In the determination of biodegradability by test method CEC-L-103-12, the sample remaining at the end of the test period is extracted with an organic solvent and gas chromatography (GC) is performed. Using GC as an analytical tool, it is possible to detect what remains of the sample at the end of the test period.

Figure 1 shows example chromatograms of three different samples before (control) and after a biodegradation. Sample 1 shows uniform degradation of all its components (Fig. A), while the chromatogram of sample 2 (Fig. B) shows that after 21 days, some components have degraded more and others less.

An outstanding feature of GC analysis is the detection of new substances that may have been formed during the degradation processes. The analysis of sample 3 shows newly formed substances (Fig. C). An important feature of the CEC-L-103-12 method is its applicability to mixtures of substances, such as most lubricants. However, this test method also has its limitations. For example, it is not suitable for water-soluble, highly volatile substances or lubricants with a boiling range exceeding 600 °C.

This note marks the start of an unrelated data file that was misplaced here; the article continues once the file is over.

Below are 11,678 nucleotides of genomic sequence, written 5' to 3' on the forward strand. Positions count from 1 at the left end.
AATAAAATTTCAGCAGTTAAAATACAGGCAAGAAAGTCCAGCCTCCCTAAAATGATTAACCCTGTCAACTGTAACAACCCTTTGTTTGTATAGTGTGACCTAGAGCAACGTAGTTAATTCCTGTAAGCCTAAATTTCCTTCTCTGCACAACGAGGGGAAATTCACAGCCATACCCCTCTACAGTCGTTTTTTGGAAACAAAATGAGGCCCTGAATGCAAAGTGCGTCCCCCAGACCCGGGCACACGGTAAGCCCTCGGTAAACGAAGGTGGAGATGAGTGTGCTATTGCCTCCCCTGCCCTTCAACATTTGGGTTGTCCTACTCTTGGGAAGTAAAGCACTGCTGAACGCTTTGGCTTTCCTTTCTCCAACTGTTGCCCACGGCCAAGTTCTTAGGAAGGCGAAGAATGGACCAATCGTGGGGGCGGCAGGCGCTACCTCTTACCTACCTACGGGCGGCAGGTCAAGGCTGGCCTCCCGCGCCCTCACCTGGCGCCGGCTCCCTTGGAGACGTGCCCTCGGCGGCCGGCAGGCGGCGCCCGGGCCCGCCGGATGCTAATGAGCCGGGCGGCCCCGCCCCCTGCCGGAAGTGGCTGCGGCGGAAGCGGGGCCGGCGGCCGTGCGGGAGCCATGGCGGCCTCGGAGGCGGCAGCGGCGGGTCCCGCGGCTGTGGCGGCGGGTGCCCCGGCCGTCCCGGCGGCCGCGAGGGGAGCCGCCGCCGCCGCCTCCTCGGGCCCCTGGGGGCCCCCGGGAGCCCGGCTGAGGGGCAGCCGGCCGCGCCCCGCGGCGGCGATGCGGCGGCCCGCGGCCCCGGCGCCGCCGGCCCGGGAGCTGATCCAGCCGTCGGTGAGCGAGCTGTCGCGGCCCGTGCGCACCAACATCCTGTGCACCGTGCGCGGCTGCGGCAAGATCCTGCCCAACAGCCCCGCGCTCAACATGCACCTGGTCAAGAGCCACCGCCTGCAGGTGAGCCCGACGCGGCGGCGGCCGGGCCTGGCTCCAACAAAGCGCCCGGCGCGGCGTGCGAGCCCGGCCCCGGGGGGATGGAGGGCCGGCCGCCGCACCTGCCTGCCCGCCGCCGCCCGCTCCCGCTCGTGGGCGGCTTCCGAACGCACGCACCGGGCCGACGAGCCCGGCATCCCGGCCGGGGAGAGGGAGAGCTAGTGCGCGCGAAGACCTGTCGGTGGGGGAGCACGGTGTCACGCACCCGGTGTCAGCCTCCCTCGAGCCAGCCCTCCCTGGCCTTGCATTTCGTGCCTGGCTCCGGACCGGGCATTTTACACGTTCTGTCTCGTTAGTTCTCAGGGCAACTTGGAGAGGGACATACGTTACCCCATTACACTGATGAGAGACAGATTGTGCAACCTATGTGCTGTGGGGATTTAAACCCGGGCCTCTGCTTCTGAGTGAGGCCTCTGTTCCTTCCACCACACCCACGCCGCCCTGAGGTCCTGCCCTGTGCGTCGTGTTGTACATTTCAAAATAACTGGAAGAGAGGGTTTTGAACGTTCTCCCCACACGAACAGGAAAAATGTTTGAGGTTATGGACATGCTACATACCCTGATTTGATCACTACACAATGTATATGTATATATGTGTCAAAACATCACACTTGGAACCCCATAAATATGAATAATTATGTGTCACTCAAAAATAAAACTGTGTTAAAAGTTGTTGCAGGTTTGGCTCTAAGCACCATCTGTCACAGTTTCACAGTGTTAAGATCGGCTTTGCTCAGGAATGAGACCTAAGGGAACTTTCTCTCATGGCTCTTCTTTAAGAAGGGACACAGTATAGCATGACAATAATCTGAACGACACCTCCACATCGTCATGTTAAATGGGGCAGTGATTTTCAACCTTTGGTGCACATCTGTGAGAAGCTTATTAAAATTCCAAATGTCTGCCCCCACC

The most commonly used test methods for measuring biodegradation represent CO2 evolution tests, e.g. OECD 301 B. These tests are often integrated into guidelines for the award of environmental labels, e. g. "Blue Angel". Here, the carbon dioxide released during biodegradation is measured and expressed as a percentage of the theoretical maximum possible carbon dioxide. Above a threshold value of 60%, a substance is considered to be readily biodegradable. However, this does not allow any conclusions to be drawn about the origin of the carbon dioxide: it cannot be determined whether all components are degraded equally or whether some are degraded preferentially and to a greater extent.